Mohammad Ali Foroughi, Zoka'-ol-Molk



His hatred for the Qajars (Kadjars), and Soltan Ahmad Shah in particular, made him an excellent servant to his next masters, the Pahlavis. Zoka'-ol-Molk was one of the main players in the demise of the Qajars (Kadjars), but even more so was the single most important instrument of British policy for the continuation of the Pahlavis on the throne after Reza Shah's demise in 1941. Having faithfully served Reza Shah until the end, he made one last promise to Reza Shah before the latter went into exile, that his son Mohammad Reza Pahlavi would ascend the throne and that the Qajars (Kadjars) would not return under any circumstances.


Zoka'-ol-Molk standing behind Reza Shah in the role of the good servant that he was. Opposite both of them with arms crossed across his chest is Teimurtash, Reza Shah's minister of court. (ca 1926-27)


Zoka'-ol-Molk in prime ministerial garb. Next to him early members of Reza Shah's cabinet and subsequent prime ministers.


Zoka'-ol-Molk quietly keeping a promise to the late Reza Shah. The scene is that of the installation of Mohammad Reza Shah as shah of Iran.


Zoka'-ol-Molk in his last role as "eminence grise" and prime-minister to Mohammad Reza Shah Pahlavi.


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In his book on Soltan Ahmad Shah's political life, Hossein Makki writes about an episode involving Zoka'-ol-Molk and the new regime of Reza Khan (later Reza Shah Pahlavi).


After the coup against the Qajars (Kadjars), in 1925, the new constitutional assembly, having toyed for a short while with the idea of a republic, had decided to bestow the crown on Reza Khan and thus bring about dynastic change. In the haste with which this was achieved, one crucial matter was overlooked, the matter of Soltan Ahmad Shah's resignation. The new government had forgotten to ask Ahmad Shah to sing a formal resignation. He thus was still king and the coup government illegitimate.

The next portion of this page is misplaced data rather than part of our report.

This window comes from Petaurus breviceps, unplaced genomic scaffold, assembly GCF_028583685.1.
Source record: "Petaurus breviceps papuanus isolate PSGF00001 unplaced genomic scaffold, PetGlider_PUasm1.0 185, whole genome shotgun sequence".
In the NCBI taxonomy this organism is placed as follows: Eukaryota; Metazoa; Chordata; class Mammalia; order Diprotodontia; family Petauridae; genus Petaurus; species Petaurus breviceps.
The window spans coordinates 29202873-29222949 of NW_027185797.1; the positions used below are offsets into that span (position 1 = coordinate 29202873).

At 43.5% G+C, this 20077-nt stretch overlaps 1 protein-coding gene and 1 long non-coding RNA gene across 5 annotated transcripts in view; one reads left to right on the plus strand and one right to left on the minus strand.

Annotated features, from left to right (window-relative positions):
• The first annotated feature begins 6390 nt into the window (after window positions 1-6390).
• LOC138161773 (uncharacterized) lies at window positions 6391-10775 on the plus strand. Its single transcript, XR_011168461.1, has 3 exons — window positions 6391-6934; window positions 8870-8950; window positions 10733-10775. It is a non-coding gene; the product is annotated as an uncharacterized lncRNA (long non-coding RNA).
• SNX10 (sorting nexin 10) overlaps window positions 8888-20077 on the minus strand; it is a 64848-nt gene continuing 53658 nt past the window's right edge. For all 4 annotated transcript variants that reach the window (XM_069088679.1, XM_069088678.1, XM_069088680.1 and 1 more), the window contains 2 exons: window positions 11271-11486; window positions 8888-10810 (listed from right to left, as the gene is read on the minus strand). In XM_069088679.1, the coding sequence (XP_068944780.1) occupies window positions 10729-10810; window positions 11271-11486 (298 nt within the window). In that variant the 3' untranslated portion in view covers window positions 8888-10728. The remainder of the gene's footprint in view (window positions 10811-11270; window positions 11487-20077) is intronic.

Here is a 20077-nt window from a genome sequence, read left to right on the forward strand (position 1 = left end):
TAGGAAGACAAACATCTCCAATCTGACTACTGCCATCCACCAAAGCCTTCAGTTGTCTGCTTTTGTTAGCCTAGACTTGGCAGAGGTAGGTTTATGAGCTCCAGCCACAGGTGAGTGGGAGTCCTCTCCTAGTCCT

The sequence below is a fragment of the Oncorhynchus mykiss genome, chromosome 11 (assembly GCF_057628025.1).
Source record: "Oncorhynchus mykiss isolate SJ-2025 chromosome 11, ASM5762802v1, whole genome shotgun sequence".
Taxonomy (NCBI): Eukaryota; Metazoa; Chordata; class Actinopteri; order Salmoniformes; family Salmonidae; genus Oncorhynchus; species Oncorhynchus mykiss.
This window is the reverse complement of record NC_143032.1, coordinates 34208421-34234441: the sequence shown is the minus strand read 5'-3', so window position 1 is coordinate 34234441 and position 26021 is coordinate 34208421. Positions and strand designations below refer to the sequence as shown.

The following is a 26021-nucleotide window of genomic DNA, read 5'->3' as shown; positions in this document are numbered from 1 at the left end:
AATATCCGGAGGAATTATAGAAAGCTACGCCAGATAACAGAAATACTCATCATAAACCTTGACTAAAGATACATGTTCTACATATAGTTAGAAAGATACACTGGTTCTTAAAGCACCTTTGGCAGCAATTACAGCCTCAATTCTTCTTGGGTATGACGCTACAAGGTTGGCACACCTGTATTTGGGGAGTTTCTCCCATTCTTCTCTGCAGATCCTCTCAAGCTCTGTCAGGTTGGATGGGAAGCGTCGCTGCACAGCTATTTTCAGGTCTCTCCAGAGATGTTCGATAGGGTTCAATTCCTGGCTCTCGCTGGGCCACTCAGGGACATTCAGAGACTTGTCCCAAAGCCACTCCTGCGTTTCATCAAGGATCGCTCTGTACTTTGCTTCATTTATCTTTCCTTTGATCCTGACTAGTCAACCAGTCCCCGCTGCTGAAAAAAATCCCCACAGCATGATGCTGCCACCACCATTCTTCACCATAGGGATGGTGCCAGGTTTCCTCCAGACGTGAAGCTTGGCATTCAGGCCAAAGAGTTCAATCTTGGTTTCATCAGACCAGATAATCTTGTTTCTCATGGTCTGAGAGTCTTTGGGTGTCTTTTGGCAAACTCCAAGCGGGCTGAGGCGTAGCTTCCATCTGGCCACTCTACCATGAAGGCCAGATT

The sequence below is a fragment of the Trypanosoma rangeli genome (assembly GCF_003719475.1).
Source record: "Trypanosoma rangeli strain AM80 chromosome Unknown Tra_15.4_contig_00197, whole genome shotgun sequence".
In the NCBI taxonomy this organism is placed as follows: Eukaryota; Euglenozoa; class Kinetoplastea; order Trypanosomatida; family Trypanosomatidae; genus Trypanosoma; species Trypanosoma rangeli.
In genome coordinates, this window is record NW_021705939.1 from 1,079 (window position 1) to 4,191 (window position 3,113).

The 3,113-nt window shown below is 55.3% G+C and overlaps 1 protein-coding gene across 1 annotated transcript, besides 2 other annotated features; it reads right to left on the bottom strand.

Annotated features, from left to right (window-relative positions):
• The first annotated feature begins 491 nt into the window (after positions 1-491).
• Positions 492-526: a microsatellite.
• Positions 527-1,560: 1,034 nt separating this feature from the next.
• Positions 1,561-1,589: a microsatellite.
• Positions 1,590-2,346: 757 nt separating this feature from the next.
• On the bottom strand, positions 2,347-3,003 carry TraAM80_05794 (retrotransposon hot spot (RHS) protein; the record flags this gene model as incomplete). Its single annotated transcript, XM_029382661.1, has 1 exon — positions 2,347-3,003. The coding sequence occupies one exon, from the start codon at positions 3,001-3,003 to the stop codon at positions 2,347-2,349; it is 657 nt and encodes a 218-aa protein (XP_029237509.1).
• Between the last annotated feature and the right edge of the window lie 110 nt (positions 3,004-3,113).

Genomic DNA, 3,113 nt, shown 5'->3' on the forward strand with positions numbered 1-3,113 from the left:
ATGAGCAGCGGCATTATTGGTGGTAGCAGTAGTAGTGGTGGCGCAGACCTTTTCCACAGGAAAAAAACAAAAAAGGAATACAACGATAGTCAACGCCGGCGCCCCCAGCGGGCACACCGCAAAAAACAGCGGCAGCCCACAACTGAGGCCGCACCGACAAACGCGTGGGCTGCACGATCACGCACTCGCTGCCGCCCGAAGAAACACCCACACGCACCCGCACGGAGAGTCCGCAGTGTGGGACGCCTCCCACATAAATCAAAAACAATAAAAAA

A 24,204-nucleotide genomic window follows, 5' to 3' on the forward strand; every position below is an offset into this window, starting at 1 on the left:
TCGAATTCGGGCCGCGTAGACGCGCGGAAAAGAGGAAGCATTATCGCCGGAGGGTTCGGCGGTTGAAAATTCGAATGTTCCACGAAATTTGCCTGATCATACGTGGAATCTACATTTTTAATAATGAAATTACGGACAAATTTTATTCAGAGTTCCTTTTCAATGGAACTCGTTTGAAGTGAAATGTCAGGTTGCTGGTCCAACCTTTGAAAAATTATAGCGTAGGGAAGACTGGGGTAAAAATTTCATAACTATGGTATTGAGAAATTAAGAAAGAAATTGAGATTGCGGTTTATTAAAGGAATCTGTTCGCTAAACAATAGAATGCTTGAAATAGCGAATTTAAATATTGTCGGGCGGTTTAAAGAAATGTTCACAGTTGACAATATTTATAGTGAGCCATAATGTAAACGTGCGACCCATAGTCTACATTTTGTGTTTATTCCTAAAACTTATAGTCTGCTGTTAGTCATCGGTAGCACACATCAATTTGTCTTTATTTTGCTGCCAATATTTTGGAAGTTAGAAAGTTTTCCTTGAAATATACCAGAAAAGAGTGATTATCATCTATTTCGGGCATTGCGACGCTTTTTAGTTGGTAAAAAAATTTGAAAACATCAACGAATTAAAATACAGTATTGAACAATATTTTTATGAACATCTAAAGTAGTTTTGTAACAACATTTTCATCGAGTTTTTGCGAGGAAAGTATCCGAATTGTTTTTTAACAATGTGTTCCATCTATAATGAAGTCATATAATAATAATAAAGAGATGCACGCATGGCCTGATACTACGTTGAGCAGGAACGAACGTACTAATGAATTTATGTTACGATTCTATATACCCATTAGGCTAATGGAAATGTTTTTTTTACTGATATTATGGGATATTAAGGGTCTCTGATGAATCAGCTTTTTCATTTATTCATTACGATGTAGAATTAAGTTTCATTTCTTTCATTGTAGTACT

To remedy this situation promptly, Reza Khan sent Zoka'-ol-Molk Foroughi to Paris with the order to convince Soltan Ahmad Shah that a resignation is necessary, and, to sweeten the deal, Reza Khan ordered Foroughi to offer one million pound sterling to Soltan Ahmad Shah in return for his resignation.

Being presented with the offer by his former courtier, Soltan Ahmad Shah replies: "I am not willing to sell [my resignation] for a thousand fold the amount you offer. Tell your master from me that this is wishful thinking on his part. I can hold my head high before future generations of Iran and before my own conscience, that I have even been willing to be deposed rather than to betray, and that I have done nothing but to carry out the duties that had been bestowed upon me, and that history will judge that I have been deposed against the will of the people of Iran. My resignation would be interpreted as an act of assent and an agreement on my part that rulership was not mine by right. For these reasons even if you had offered me the whole world I would not resign." (Makki 245-246)


Source of pictures:

Mohammad Javad Sheikholeslami, Simay-e Ahmad Shah Qajar, Tehran 1368 (shamsi)

Mahmoud Tolou'i, Bazigaran-e Assr-e Pahlavi, Tehran 1373 (shamsi)

Source of quote:

Hossein Makki, Zendegi-e Siassi-e Ahmad Shah, Tehran 1362 (shamsi)


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